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Future Directions: Too Much of a Good Thing

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Managing IT complexity is a major problem for most companies. This is especially true for the many small and mid-market companies struggling to manage all of the distributed systems they deployed over the past decade. If you couple this proliferation of systems with the increasing demands being placed on IT organizations because of the move to e-business, you’ll begin to see why so many customers are looking to IBM for help.

In response to those requests for help, IBM started several initiatives aimed at creating a manageable IT structure of the future. This series of articles has explored some of those IBM initiatives and looked at how they might benefit iSeries customers.

In this third and final article in this series, we look at how IBM is exploiting semiconductor technologies to create processors that do far more than just execute the instructions their predecessors did. This is the hardware base for what IBM believes will be the IT structure of the future.

More Hardware than We Need

In the early days of processor design, it was a goal to use as few transistors as possible because they were such valuable devices. The hardware cost of a particular computer was directly proportional to the number of transistors used. As a result, many designers were fixated on counting the transistors in their designs.

The early IBM System/3 processor design had about 3,000 transistors, and the designers were very proud of the fact that they could keep the hardware cost down by using so few devices. The software designers, too, were concerned about hardware costs in those days. For example, an early RPG compiler was designed to run in 4 K of memory so we could offer a System/3 entry model with only 4 K of expensive main memory.

As single chip processors began to appear during the 1970s, there was an even stronger focus on minimizing the number of transistors used. No one wanted to create a design that overflowed onto another chip. The name microprocessor was synonymous with single-chip processor.

Even the move to Reduced Instruction Set Computers (RISC) was heavily motivated by the desire to use fewer transistors. A simpler design, it was argued, would require fewer transistors for the processor than would a Complex Instruction Set (CICS) design. A RISC design would free up more transistors on the chip so they could be used for high-speed cache memories. The result would be higher processor performance than if the cache memories had to be on separate chips. Over time, more and more of these cache memories have been pushed onto the processor chips, until today we have some chips with fully three levels of cache memories.

By the early 1990s, it was becoming clear that designing for the minimum number of transistors might not be the best approach after all. Because of the phenomenon known as Moore’s Law, which says the number of transistors on a microchip doubles about every 18 to 24 months, hardware designers could see the day coming when they would have more transistors on a chip than they could effectively use.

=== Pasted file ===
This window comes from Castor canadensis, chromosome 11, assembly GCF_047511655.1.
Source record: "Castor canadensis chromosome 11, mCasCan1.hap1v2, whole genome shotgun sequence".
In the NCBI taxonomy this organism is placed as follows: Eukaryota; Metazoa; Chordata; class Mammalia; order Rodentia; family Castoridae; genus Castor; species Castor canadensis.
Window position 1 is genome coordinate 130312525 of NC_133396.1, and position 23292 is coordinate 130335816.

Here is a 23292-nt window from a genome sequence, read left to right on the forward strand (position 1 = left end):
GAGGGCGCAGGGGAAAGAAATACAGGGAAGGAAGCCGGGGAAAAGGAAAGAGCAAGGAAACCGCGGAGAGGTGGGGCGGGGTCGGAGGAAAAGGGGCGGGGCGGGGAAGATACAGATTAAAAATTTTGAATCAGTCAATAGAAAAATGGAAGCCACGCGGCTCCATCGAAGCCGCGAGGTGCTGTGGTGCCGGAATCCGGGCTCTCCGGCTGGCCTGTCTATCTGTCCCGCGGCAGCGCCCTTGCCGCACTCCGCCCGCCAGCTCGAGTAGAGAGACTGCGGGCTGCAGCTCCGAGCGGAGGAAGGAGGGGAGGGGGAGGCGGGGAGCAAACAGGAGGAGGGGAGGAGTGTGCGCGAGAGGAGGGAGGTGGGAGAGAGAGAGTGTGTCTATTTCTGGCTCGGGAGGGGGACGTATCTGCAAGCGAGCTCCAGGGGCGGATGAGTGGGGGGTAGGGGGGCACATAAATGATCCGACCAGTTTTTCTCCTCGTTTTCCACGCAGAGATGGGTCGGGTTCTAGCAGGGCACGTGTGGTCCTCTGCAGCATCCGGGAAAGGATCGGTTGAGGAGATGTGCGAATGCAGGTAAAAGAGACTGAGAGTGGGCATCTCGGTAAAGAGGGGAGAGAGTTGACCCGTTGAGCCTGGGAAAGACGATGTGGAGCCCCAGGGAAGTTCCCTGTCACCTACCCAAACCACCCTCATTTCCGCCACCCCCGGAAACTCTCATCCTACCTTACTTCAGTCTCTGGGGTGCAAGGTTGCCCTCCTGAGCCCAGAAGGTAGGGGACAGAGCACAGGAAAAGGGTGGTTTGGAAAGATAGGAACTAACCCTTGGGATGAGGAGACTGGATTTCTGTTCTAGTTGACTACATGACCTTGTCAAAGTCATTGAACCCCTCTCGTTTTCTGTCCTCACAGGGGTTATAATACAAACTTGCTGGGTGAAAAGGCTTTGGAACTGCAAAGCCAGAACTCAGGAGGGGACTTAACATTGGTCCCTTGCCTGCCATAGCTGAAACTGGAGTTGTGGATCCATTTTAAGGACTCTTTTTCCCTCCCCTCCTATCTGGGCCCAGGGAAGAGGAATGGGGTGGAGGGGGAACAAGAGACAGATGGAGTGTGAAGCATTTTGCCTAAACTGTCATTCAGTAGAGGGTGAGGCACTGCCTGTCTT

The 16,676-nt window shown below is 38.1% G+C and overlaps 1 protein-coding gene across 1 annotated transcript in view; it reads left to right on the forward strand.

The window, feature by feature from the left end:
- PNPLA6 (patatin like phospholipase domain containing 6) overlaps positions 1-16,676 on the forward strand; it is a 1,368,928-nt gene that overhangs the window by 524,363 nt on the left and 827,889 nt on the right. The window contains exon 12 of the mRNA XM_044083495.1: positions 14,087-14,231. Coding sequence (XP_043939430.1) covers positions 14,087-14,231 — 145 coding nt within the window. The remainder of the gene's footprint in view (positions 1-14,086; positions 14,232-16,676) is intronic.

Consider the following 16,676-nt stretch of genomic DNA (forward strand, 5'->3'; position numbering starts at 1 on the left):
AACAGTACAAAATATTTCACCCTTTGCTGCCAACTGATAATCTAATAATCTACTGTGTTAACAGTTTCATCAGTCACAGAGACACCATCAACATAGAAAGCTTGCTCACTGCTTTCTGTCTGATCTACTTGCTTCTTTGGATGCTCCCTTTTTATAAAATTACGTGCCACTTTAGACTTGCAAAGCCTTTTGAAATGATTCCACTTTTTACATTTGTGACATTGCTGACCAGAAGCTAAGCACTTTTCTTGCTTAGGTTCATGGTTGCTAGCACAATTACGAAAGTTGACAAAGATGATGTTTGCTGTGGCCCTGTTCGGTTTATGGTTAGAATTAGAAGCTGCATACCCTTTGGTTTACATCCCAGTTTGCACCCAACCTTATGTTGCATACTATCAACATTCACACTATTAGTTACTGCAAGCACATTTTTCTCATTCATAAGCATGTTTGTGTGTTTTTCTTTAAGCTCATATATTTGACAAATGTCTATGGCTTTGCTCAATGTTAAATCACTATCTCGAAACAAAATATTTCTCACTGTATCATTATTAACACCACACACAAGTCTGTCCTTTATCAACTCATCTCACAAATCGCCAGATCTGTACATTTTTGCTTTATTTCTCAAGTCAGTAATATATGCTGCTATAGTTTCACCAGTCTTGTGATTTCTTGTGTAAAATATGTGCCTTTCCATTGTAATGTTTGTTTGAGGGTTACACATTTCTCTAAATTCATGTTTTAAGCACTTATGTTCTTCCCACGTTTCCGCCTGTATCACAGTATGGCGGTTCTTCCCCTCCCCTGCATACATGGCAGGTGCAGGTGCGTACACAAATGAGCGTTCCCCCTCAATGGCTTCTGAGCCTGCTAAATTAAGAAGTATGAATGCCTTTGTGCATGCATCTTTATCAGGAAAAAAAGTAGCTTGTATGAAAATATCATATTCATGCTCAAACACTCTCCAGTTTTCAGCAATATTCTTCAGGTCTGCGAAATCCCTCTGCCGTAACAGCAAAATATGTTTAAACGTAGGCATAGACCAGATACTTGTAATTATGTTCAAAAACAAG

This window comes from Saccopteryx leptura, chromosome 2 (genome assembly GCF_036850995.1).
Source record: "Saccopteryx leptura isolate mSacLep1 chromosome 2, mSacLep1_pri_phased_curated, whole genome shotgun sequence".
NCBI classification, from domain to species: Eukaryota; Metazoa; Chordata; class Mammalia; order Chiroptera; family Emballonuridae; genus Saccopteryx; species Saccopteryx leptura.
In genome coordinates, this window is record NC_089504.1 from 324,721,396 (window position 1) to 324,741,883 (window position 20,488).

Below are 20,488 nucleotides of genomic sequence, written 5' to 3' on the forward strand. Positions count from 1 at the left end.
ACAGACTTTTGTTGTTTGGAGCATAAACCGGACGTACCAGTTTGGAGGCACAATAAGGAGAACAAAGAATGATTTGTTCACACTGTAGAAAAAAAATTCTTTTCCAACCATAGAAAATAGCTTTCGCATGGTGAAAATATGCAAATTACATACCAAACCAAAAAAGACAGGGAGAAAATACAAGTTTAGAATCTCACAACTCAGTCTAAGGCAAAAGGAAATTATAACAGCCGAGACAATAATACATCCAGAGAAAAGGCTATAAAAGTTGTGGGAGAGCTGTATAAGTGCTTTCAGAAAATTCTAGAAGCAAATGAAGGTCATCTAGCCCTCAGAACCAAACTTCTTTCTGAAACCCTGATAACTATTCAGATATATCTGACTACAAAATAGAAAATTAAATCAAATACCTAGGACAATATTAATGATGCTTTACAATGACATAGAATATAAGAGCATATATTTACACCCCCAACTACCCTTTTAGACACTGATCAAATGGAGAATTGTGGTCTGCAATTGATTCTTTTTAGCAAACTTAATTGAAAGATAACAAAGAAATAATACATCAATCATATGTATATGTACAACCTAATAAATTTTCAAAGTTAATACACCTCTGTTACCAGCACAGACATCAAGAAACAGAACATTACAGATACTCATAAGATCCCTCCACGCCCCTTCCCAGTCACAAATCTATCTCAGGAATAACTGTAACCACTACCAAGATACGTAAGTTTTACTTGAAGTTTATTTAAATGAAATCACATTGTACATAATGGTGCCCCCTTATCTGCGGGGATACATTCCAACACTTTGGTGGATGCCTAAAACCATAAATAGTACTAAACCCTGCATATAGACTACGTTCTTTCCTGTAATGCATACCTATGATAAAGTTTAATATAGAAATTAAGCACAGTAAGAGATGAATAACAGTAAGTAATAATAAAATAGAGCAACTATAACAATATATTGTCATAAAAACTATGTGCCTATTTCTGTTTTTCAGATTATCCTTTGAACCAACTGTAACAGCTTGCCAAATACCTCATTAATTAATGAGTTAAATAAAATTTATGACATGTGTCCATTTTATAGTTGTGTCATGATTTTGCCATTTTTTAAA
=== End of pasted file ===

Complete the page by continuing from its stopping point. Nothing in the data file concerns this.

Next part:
Several university studies started to speculate about how all of the transistors might be used in the future. Specifically, many of these studies focused on designs for chips that contained one billion transistors.

The September 1997 issue of IEEE Computer Magazinepresented seven papers on billion-transistor architectures being studied at leading universities. Some of the proposals were fairly conventional, suggesting that we should continue doing what we already do, only do it better. A couple of proposals were fairly radical, requiring totally new programming models to use them. Two of the proposals, however, were of interest to us at IBM Rochester because they described approaches similar to what we were developing for iSeries processors. I discuss both of these approaches in the following paragraphs.

Single-Chip Multiprocessors

One way to use more transistors is to implement more than one processor on the chip. Having multiprocessors as a fundamental part of even the smallest servers is becoming increasingly important. This is especially true as customers consolidate multiple servers into single larger servers as a way to reduce the complexity and cost of managing those multiple servers. The IBM Power4 chips currently used in the iSeries and the pSeries implement two full 64-bit PowerPC processor cores on each chip. Other vendors are now also beginning to follow suit for many of the same reasons.

This approach of adding more processor cores to a single chip can obviously be extended beyond just two processors, and several university studies have looked at how best to do this. Stanford University has been one of the leading proponents of single-chip multiprocessors and has proposed a billion-transistor processor architecture that implements four to 16 processor cores on a single chip. Their design is such that the processors may collaborate on a single, parallel job or run independent tasks.